The French Connection: At Least 0.04%

If you did a keyword analysis of my blog, you might conclude that I’m obsessed with food: cocktails, French pastries, and the search for pancakes in Paris. You might be right. The truth is that I am a gourmand; I can’t deny it. But my real passion — my real obsession — is history.

HISTORY NERD ALERT: If you don’t like history, this may not be your favorite blogpost, but try it out anyway. You might find it interesting. If you’re in my family, you’re going to want to read this regardless of whether you like history, because it’s your story too!

Here we go …

Dubosc • DuBose

I have always loved to immerse myself in old stories and, as a child, I often imagined myself in other times, leading a different life in the midst of some historical event about which I was reading. I loved listening to family stories, too, especially those of my Great Aunt Adeline, who could recount the exploits and travails of the family with such color that you had the impression that she was actually there when it all happened. I probably owe my love of history to some combination of Aunt Adeline’s stories and the World Book Encyclopedia.

As soon as I arrived in Paris a few years ago, I very quickly found myself enraptured not only by the beauty of the city, but by the depth of history that is always present, sometimes obscured by modernity, but always just beneath the surface. Michel has pointed out on a few occasions that when we come across an old building or monument, he is struck by its form, its colors, and its beauty, but I am struck by a sense of wonder at what happened there, to whom, and why. I knew that I had some French ancestors in my family tree (although they were very, very deep in the roots), so it’s no surprise that I soon started to wonder about my genealogical connection to France, however attenuated it might be.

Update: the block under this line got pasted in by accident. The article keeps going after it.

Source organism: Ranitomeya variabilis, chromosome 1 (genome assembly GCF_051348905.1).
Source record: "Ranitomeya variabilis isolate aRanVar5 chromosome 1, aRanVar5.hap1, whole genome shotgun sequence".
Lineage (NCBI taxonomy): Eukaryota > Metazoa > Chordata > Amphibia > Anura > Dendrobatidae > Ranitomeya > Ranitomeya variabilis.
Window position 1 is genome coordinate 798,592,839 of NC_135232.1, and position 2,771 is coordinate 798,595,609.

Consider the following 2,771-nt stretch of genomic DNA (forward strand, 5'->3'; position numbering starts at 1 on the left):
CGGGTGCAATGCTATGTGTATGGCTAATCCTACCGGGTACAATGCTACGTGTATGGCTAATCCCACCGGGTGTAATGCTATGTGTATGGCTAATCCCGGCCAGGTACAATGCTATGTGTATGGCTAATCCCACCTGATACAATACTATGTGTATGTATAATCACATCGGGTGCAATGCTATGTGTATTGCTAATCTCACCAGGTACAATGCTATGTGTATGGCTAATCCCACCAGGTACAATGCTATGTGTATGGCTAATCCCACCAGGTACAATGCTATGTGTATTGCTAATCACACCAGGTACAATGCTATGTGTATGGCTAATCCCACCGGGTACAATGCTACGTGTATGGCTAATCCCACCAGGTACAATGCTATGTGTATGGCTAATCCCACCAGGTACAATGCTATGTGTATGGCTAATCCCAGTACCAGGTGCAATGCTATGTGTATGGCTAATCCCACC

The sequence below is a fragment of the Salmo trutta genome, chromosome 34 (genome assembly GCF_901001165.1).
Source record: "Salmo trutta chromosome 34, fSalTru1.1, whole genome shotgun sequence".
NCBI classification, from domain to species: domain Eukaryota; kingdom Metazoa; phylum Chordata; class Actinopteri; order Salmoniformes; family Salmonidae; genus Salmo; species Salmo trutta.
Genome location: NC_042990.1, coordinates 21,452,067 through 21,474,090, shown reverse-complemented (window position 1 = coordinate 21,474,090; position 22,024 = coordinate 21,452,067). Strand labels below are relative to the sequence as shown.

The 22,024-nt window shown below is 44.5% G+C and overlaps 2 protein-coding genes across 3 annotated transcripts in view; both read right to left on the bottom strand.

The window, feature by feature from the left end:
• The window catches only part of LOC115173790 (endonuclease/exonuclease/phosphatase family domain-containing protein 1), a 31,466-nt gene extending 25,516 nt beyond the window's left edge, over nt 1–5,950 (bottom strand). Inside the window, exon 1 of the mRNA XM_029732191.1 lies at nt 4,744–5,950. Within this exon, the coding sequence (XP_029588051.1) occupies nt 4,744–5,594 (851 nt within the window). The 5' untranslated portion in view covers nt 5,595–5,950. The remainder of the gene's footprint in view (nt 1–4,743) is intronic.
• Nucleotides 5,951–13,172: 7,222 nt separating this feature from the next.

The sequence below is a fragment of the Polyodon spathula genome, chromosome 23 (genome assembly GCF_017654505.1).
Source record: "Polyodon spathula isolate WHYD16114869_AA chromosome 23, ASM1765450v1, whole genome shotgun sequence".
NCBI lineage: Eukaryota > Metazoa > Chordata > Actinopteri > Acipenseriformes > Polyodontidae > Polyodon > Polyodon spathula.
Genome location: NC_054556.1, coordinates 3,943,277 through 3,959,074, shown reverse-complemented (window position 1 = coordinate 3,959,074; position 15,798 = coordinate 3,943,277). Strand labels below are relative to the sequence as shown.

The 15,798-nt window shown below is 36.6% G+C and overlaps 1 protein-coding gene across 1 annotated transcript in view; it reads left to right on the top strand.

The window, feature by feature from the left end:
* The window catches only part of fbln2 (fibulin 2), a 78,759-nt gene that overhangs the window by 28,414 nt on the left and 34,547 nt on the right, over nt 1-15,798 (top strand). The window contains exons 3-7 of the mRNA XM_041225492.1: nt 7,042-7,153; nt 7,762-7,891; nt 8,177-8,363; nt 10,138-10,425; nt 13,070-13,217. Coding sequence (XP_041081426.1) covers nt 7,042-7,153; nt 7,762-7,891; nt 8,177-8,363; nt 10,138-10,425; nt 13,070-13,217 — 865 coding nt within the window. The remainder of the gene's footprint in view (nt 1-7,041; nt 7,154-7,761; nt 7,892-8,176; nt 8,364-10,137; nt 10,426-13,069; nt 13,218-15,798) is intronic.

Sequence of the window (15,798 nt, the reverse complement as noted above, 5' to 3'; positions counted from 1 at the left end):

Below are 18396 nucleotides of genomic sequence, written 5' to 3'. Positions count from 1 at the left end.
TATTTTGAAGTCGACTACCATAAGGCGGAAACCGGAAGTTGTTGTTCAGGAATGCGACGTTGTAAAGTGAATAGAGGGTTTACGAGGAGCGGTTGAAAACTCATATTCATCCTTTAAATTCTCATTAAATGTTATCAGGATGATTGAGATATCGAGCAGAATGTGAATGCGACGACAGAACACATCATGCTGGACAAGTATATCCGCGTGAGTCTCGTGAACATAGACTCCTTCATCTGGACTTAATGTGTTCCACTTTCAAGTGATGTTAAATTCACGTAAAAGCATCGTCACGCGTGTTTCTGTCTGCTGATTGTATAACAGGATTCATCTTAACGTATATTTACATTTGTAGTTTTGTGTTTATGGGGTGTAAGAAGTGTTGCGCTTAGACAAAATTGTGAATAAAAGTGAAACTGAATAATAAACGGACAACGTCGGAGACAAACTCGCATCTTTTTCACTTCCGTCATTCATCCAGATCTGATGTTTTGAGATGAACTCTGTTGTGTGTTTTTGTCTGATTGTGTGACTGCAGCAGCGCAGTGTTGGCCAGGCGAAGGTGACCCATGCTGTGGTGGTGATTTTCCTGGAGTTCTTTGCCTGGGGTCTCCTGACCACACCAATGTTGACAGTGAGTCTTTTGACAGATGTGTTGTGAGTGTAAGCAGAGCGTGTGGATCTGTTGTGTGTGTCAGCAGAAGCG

I knew from Aunt Adeline that I was descended from the Joseys who — according to at least one account — were Huguenots (French Protestants) who emigrated to Scotland from France during the 1500s and anglicized their name before eventually emigrating to Virginia in the mid-1600s. I decided to delve into my old genealogical records and do some heavy-duty research on ancestry.com to track down the first French Josey. It didn’t go as well as I had hoped. I ended up tracing the family back to Virginia in the 1600s, to London in the 1500s, and to Scotland in the 1400s. There were Josseys, and Jossys, and even Jowseys, but the French connection remained elusive, and the Huguenot story seemed to fade in the light of my research. It seemed that I had reached a dead-end.

But then … the lightbulb went off:

There are DuBoses in my family! Now, THAT‘s a good French name!*